The art gallery is located in the Diwan-I-Aam, which literally means the hall of public audience. The exhibits here include some very precious and ancient handwritten original manuscripts of Hindu scriptures. Particularly intriguing are miniature copies of Bhagwat Gita made in such a manner that it could be protected from Emperor Aurangzeb's onslaught on Hindu scriptures. Some delicate miniature paintings pertaining to Rajasthani, Mughal and Persian schools on various themes including the Ramayana are engrossing displays. Visitors must take a good look at the preserved painted ceilings. Also on display are elephant saddles called "haudha".
Between the armoury museum and the art gallery is the Diwan-E-Khas meaning hall of private or selective audience. This is a marble paved pavilion and puts on display the world's largest sterling silver objects, two gigantic silver vessels. These vessels were made for Maharaja Sawai Madho Singh II, who filled these vessels with holy Ganga water and took them along with him during his journey abroad. The idea was to drink exclusively the water from the river Ganga. The Guinness Book of Records declared the silver vessels as the biggest silver objects in the world. The ceiling also has large chandeliers, which are mostly protected by dust covers and opened only for festive occasions.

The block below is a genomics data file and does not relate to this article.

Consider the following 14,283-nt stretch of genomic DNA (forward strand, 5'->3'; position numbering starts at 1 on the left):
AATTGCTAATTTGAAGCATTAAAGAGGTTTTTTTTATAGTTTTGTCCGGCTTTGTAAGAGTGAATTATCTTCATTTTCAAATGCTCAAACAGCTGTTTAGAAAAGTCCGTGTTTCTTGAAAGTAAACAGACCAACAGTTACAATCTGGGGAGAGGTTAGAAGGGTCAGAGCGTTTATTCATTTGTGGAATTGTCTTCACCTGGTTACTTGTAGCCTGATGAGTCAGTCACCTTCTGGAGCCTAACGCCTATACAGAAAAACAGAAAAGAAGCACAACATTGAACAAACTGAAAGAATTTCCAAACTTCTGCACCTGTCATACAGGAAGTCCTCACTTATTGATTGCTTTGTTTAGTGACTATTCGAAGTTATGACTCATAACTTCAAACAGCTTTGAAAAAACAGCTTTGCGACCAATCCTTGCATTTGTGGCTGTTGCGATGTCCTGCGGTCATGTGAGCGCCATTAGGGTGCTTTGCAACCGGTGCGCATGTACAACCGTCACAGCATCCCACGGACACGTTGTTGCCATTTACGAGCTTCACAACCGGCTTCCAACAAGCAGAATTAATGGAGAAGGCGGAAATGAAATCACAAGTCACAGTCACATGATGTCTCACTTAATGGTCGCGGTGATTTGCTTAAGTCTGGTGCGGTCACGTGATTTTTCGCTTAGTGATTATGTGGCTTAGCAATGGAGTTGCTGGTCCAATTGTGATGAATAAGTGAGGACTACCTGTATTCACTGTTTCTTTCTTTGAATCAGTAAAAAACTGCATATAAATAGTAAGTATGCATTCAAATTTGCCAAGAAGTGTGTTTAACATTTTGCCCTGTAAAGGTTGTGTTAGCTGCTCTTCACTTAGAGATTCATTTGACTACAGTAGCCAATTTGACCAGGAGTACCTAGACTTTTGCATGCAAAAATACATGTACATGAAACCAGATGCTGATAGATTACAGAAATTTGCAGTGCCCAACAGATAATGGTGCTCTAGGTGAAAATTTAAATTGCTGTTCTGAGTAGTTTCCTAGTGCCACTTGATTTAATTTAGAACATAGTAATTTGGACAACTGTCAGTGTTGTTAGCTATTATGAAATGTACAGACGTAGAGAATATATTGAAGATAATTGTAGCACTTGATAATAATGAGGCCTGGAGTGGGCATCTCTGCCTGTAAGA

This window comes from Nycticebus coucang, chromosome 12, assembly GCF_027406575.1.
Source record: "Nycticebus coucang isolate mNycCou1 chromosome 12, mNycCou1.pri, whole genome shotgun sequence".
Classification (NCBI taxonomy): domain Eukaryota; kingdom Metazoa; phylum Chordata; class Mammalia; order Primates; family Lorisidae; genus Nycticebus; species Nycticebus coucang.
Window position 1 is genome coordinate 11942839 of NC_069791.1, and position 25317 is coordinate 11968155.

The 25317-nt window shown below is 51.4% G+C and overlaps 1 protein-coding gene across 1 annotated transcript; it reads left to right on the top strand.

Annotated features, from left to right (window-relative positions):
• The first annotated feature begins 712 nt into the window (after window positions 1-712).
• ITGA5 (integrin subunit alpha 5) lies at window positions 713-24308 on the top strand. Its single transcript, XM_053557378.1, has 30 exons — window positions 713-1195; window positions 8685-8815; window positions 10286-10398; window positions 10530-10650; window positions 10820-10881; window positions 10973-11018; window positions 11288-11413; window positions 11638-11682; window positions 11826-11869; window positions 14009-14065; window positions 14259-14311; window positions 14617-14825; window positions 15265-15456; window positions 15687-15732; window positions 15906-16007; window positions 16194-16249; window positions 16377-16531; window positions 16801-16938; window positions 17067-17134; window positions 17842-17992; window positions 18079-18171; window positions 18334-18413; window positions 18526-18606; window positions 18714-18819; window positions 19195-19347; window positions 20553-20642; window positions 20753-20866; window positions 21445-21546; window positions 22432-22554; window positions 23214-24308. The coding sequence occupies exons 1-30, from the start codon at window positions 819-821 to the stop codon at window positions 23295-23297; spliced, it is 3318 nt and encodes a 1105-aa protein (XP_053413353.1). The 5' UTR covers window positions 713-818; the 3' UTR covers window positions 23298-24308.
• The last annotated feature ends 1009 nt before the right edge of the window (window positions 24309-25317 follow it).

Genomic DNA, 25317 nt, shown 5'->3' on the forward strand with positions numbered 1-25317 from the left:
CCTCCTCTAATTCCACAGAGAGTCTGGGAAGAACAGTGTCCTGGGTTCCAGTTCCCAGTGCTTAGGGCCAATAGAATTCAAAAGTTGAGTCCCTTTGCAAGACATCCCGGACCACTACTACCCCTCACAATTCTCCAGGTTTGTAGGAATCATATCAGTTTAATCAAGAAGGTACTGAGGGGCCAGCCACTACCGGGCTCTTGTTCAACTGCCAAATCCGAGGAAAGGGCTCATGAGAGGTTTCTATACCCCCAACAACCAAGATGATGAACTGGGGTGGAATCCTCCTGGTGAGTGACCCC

The Chandra Mahal Palace is still occupied by the ex-royal family but visitors can visit the ground floor where some exhibits are on display. A visit here is worthwhile for the exquisite Peacock gate in the courtyard outside.
The present day royal family that takes charge of the museum has done exceptionally well in preserving and maintaining this legacy for presentation to visitors. A visit to the palace is both interesting and enlightening.
1 .Ranthambore National Park :
It was once the private hunting grounds of the Kings and Royals of Jaipur. Spread over 392 sq km, the park has steep crags embracing a network of lakes and rivers. The terrain is a blend of impregnable forests and open grasslands. The forest is open deciduous type with Dhok being the most prominent tree. The park can be visited in the morning and evening either by canter or gypsy.
At Ranthambore, tigers are readily observed during daylight, hunting or lazing around, oblivious of jeep load of tourists and their cameras. Apart from tigers, the park has a wide variety of animals, birds and reptiles. One can find Marsh Crocodiles, Hyenas, Leopards, Jungle Cats, Fox and Jackal apart from Chital, Nilgai and Chinkara. Sambhar Deers are the pride of Ranthambore.
The park has more than 300 varieties of avian population including Black Storks, Quails, Crested Serpent Eagles and Painted Storks.
1.The Taj Mahal :